Like every medical practice, managing and running revenue management cycles smoothly are the essential functions of orthopedics and any other medical practice alike. By managing your billing practices effectively, revenue will continue to reach on time while minimizing delays and improving cash flow limitations.
When it comes to orthopedic medical billing, orthopedic practitioners need to consider several things in mind in order to bill correctly and reduce the significant chances of claim denials.
The article discusses five guidelines for practitioners that assist them in managing their revenue resourcefully.
Effective Guidelines for Orthopedic Medical Billing
1. Insurance Coverage Verification
One of the most important aspects of medical billing is to ensure and verify all the insurance-related elements of orthopedic billing. An orthopedic billing should provide services to patients who are pre-authorized and have verified insurance coverage. In addition, they also need to check with the insurers first, whether they cover the services expected to provide.
Understand the insurance policy that payers send you and determine if the policy covers the services and kinds of treatment you are providing. Verifying insurance coverage, in the beginning, will automatically resolve claim denials and reimbursement issues later.
2. Confirm Patient Information
It may seem like an obvious step in any medical billing practice, but mentioning the importance of this step becomes crucial sometimes. Always double-check the spelling, address, contact info, demographics, and other associated information about patients to be correct. A single overlooked spelling error can be a cause of claim denial. Instruct your administrative staff to go through every detail vigilantly and ensure that every piece of information that they are sending ahead in the claims is accurate to process.
3. Timely Claim Filing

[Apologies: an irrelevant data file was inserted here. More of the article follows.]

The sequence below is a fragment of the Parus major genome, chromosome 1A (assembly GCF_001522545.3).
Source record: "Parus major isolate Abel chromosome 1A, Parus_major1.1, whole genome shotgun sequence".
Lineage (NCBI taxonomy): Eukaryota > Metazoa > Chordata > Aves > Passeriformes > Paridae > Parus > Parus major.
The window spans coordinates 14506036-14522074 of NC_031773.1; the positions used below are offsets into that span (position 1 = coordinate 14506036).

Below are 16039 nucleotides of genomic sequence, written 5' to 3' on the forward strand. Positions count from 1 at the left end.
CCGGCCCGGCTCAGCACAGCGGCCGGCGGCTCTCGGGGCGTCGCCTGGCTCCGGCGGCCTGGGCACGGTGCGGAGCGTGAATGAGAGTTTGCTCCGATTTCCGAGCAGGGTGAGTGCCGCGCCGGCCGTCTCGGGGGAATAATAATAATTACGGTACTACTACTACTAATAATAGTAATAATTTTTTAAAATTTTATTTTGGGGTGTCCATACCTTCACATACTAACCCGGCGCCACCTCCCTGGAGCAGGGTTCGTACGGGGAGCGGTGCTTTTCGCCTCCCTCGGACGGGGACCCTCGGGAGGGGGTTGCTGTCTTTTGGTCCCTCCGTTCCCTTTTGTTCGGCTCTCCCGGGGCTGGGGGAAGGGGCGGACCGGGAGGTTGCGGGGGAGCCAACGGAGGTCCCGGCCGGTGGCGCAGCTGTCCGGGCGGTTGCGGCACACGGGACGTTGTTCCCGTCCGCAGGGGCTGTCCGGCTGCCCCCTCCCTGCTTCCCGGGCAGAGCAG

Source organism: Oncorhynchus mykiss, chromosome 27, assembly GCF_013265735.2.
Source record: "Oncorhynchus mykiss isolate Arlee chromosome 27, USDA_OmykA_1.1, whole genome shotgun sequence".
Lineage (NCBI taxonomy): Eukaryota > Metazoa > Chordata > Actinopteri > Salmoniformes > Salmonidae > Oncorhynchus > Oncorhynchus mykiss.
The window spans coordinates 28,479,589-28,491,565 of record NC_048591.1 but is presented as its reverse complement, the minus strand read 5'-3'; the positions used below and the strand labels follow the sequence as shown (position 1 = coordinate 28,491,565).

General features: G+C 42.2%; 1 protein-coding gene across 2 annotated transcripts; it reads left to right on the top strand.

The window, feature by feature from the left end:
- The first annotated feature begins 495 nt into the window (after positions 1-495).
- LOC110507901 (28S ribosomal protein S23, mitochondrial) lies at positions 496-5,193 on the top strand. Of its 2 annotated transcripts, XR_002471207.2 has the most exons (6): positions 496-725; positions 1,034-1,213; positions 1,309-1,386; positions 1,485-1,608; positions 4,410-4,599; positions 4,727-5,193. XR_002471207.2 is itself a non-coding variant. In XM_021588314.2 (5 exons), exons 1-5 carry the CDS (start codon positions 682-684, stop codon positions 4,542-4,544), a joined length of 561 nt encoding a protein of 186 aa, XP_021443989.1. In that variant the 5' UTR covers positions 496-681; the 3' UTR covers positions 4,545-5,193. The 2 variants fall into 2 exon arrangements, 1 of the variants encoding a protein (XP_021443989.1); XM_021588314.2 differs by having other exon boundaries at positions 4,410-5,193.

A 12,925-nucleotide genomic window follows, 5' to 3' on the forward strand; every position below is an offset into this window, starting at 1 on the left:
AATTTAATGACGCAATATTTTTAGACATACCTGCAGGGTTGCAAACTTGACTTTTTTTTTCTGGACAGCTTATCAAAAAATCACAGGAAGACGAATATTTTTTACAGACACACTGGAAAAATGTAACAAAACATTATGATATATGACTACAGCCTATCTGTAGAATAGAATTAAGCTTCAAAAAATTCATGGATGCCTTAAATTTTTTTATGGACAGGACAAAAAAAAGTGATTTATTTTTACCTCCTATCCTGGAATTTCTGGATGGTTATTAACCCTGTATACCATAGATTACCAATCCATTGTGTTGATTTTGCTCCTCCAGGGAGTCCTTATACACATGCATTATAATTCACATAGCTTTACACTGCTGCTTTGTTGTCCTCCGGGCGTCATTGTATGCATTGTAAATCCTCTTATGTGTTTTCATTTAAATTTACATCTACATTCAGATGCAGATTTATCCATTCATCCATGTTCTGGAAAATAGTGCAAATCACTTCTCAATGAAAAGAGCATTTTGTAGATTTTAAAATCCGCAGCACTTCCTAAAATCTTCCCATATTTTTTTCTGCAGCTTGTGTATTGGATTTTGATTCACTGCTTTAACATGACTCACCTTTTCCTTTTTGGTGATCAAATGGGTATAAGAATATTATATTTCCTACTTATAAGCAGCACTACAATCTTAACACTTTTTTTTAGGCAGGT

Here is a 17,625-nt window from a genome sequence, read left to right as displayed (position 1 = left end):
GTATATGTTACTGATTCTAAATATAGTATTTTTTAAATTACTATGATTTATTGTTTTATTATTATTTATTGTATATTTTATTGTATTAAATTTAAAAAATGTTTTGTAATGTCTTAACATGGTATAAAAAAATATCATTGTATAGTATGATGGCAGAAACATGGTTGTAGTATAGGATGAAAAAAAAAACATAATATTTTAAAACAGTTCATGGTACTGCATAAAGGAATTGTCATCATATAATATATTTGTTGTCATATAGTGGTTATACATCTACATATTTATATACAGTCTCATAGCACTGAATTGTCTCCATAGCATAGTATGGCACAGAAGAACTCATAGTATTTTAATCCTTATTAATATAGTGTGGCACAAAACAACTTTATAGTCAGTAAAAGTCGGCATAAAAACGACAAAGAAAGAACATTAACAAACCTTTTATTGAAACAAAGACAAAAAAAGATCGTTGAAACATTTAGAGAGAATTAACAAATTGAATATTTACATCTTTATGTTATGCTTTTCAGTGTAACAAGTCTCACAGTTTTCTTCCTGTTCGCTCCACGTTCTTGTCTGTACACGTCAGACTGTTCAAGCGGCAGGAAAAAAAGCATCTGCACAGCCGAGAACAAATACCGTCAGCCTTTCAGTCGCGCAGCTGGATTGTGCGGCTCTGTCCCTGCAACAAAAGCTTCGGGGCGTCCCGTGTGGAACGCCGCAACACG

Another mistake that practitioners often make is not filing their billable claims on time either because they are too busy handling patients or don’t have proper claiming resources. Creating a standard process by adhering to the regulated procedure and ensuring that the popular metrics are followed, can significantly improve the claims filing process within the given time. In addition, it is also important to be aware of the claim filing timelines and limitations that you need to adhere to according to the tailored policies that many insurance payers possess. Managing and filing claims on time with taking accurate measures will segregate between the denied and billed claims easily.
4. Specific Coding as much as possible
Many times, claims are denied just because they are not specifically coded. Not only does your practice need to have all the information about codes and what diagnosis it covers to justify the coding in your claims but you also have to make sure that the codes you are using are correct against the analysis you are mentioning. The upgraded ICD-10 codes are more specific and require providers to code accurately to be paid timely. This means that if you don’t meet the criteria of the ICD-10 and CMS procedure and your claims are not compliant with the requirements, then your claims will not be paid completely for the services you rendered. Make sure that your billing staff is properly equipped with the essential knowledge and resources to document the claim codes efficiently.